It can be seen that the System has been working around
thefringes of the problem of measuring money use.
a more direct effort.

What is needed is

The basic problem is not one of measuring

level but of measuring change in money balances.

These changes should

be associated with the inflows (credits) and outflows (debits) of
various depositor groups.

The groupings should be dependent upon

economic characteristics that are relevant to money use.

The number

of sectors chosen would be a compromise between what is practical
and what is analytically desirable.

For individuals, a distinction

between employed and self employed would seem to be crucial and
further sectoring by income level would be highly desirable.
corporations, some breakdown by size would be called for.


As to

frequency of reporting, only some e:xperimentation will indicate the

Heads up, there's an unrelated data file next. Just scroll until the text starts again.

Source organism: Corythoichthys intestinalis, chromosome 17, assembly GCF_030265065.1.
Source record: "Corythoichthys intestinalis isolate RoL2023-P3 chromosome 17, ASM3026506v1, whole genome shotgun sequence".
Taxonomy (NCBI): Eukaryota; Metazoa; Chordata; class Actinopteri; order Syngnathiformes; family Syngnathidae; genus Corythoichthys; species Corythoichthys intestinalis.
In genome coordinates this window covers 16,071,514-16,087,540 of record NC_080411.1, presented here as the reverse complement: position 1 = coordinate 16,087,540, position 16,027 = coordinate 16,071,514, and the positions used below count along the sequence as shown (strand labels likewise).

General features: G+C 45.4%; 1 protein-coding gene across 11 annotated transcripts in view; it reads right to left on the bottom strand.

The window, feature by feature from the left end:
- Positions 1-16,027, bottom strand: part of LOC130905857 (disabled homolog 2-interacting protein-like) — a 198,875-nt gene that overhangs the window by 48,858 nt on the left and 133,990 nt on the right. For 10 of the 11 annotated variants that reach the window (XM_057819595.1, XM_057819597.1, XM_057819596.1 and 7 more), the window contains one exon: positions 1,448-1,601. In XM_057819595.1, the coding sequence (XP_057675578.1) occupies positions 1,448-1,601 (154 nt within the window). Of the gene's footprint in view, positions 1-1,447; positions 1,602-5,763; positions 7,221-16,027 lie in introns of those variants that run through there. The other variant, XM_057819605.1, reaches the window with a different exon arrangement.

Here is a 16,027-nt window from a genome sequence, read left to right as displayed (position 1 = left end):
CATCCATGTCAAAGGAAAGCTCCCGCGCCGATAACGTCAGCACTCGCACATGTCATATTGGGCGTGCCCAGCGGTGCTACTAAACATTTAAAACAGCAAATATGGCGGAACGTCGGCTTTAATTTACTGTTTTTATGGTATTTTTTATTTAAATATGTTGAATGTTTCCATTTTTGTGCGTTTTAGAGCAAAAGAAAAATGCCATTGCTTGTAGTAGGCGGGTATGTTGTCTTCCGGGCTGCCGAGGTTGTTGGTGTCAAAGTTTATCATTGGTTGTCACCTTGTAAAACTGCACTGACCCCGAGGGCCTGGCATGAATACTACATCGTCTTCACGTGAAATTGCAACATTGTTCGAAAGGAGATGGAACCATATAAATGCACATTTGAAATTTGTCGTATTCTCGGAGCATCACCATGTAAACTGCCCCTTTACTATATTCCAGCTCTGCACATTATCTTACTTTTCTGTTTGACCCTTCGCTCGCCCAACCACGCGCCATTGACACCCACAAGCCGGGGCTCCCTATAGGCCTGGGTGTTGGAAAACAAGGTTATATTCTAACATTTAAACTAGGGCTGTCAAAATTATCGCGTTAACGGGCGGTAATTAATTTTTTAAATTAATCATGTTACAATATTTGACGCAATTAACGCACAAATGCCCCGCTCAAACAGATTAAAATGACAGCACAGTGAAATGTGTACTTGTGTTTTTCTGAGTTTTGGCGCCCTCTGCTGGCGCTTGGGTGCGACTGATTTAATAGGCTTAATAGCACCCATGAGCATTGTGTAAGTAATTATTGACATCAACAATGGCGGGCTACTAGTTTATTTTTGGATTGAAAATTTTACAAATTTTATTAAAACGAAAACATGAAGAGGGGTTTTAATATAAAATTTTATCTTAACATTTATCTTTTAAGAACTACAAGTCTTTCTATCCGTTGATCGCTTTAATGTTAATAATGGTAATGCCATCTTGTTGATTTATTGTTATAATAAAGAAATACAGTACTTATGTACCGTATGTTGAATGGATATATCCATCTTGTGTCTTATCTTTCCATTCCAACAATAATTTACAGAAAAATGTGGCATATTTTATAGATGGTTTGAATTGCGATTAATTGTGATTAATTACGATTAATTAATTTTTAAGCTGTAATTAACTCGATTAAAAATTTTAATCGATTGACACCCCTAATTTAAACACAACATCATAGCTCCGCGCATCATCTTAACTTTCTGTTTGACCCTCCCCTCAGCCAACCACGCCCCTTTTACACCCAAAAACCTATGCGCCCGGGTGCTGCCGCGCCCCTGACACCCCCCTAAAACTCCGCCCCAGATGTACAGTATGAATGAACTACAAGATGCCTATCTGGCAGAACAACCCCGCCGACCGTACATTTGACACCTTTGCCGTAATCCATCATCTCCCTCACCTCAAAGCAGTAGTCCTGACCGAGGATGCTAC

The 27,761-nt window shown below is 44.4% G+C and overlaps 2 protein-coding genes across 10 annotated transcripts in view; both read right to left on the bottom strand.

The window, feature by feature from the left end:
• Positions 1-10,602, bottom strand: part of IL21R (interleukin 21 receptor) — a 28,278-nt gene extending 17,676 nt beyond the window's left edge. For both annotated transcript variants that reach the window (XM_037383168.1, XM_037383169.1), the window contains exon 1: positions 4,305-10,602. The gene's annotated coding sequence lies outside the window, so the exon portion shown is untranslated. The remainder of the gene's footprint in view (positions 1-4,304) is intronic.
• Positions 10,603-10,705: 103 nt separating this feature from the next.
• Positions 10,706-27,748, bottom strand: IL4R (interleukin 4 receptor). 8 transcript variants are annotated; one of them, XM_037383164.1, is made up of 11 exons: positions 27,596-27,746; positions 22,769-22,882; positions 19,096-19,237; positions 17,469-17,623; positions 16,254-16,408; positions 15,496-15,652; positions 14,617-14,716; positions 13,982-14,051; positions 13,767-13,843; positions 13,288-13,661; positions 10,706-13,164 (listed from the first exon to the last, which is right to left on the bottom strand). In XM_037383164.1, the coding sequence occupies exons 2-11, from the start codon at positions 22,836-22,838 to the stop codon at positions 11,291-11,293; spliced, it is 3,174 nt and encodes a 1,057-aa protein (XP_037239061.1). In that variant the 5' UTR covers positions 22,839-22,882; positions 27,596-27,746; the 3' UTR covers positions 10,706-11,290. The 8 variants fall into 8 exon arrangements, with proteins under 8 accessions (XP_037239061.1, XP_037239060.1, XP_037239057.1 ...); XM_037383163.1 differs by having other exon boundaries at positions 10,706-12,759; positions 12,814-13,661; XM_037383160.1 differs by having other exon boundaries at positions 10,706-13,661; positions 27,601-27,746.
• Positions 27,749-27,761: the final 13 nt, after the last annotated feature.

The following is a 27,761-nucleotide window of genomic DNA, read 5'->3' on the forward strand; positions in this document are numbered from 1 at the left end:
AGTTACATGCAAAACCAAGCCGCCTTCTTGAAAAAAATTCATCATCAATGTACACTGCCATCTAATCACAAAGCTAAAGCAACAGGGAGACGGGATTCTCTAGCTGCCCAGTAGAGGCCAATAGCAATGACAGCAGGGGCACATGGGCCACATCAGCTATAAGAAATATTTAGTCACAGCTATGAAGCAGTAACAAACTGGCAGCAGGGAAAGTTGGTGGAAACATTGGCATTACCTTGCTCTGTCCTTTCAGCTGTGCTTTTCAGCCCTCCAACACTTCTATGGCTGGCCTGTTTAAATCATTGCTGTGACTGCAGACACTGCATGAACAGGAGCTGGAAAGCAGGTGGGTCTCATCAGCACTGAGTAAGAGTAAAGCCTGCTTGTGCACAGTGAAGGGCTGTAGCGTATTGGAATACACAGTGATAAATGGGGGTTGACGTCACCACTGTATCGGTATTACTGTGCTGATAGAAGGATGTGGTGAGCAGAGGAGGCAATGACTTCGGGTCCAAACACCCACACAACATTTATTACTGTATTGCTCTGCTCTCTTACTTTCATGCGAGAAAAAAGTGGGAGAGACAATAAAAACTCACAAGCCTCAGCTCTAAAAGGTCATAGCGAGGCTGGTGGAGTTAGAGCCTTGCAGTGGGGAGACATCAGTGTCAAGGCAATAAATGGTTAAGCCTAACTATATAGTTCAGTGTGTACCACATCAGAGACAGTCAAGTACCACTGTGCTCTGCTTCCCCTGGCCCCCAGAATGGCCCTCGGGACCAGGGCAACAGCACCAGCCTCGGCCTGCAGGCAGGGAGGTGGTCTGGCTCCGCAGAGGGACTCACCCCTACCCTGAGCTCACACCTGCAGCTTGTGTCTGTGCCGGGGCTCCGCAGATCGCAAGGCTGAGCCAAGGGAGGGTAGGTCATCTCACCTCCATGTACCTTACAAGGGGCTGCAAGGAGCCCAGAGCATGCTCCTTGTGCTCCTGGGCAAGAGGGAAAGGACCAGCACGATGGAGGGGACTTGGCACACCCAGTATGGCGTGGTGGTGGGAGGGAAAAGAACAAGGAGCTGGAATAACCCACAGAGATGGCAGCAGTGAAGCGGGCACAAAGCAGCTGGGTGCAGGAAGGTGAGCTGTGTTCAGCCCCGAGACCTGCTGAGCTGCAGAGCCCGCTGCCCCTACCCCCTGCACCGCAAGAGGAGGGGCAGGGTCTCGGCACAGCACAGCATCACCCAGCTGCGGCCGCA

best time interval— weekly, biweekly, monthly, or quarterly.

In any



case, it might be desirable to experiment with average balances
over each period and with minimum balances within each period.
These are only beginnings.

We are, in fact, so largely

ignorant of the area of money use that we cannot now write a set
of completely definitive specifications for adequate data collec­
tion in this field.

I can foresee, therefore, that when we have

advanced as far as the horizon of this paper, the added analytical
insights then gained will suggest still further refinements in the
flow of data.

We must not deplore this kind of "unfinished" data

It is rather the sign of a living data program, responsive

to the gradual evolution of our analytic powers.